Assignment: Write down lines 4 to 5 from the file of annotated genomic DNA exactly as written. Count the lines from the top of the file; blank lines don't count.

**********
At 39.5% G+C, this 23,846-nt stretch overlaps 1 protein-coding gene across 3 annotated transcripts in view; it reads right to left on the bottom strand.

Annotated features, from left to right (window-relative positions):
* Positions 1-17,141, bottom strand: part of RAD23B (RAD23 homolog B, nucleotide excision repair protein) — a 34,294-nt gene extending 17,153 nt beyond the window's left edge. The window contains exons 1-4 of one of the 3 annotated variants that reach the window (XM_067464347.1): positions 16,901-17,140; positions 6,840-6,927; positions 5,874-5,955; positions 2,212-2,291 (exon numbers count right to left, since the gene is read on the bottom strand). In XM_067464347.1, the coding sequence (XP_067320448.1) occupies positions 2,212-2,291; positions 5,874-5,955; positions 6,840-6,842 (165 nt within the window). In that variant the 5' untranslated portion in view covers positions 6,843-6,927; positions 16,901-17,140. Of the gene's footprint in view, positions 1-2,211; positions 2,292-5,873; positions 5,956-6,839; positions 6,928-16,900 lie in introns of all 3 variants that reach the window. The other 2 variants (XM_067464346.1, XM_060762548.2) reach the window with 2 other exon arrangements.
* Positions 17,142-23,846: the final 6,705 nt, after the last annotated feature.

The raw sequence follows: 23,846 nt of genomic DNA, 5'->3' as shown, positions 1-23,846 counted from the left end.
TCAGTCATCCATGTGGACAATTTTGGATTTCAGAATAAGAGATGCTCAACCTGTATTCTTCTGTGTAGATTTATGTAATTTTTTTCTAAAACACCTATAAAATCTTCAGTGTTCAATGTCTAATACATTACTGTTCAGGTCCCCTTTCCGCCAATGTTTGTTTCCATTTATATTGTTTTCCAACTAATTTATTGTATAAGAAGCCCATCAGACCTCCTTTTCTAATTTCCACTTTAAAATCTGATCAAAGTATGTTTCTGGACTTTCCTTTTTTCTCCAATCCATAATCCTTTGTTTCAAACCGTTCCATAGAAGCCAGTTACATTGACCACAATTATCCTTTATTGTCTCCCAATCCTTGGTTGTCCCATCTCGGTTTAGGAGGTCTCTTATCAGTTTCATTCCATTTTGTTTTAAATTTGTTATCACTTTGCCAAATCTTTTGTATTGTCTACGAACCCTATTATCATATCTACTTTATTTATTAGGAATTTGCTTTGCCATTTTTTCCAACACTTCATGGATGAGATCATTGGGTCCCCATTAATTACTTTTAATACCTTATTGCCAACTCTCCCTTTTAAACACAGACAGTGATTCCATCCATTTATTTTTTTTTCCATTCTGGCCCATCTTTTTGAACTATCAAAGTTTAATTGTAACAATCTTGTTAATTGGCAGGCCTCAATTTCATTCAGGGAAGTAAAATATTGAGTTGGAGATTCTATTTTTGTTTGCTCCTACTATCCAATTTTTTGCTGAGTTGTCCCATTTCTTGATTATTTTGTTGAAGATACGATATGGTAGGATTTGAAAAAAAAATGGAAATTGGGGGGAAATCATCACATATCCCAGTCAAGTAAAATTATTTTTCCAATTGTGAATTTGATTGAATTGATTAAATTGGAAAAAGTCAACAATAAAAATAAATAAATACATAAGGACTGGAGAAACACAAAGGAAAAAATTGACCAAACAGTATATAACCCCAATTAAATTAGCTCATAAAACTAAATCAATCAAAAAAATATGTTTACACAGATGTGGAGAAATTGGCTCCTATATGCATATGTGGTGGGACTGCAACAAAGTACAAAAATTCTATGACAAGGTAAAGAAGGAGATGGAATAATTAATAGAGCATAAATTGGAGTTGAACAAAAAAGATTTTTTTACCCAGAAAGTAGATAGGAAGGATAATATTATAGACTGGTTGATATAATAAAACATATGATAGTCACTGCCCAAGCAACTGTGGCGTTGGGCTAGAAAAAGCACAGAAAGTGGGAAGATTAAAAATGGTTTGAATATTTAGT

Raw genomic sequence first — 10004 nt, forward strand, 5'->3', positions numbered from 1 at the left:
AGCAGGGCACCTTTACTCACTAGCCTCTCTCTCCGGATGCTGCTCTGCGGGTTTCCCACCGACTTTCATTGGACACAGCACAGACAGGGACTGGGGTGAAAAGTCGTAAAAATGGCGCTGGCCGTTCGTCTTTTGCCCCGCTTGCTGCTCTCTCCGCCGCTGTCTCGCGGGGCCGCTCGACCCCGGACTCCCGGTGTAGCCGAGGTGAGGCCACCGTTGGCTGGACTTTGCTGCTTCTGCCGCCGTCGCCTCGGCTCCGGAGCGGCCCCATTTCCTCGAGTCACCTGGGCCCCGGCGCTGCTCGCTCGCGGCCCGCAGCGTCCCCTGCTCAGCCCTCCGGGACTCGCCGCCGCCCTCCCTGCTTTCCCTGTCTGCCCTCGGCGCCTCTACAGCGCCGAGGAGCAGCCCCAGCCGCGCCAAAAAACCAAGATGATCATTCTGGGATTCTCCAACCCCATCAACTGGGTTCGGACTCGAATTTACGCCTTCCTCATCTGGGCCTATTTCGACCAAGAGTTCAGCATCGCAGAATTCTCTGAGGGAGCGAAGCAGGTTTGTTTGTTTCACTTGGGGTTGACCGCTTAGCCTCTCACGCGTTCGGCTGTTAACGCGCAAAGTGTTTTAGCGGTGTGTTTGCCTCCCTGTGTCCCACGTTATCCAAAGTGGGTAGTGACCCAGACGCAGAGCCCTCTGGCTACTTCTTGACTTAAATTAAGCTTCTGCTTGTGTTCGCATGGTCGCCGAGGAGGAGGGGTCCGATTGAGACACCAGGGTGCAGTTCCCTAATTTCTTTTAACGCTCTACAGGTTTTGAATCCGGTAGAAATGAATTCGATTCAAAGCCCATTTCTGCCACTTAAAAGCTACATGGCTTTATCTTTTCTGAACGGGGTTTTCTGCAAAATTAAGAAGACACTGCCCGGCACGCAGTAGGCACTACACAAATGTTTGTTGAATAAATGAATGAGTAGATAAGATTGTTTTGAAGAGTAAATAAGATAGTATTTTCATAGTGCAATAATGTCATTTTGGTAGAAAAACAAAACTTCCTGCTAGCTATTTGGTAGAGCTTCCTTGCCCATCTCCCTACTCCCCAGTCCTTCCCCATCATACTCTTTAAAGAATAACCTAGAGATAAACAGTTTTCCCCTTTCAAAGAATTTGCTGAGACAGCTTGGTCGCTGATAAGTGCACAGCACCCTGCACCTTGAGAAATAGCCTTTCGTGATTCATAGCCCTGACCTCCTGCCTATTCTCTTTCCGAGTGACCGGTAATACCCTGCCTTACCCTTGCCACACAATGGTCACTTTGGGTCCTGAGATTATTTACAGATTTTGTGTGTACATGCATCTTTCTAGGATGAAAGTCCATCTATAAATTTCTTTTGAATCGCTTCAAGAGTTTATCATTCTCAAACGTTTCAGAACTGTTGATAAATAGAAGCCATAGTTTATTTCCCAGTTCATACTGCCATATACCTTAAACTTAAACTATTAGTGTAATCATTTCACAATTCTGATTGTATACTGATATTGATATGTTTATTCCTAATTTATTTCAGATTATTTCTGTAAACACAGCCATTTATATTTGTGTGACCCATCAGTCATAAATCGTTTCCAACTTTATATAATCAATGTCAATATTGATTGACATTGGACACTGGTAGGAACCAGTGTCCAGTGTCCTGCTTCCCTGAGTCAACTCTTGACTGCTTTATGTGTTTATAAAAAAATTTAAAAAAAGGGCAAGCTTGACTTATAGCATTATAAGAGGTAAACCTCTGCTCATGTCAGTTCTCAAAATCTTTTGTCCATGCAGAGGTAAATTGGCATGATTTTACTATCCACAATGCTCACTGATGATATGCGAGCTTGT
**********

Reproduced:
* Positions 17,142-23,846: the final 6,705 nt, after the last annotated feature.

The raw sequence follows: 23,846 nt of genomic DNA, 5'->3' as shown, positions 1-23,846 counted from the left end.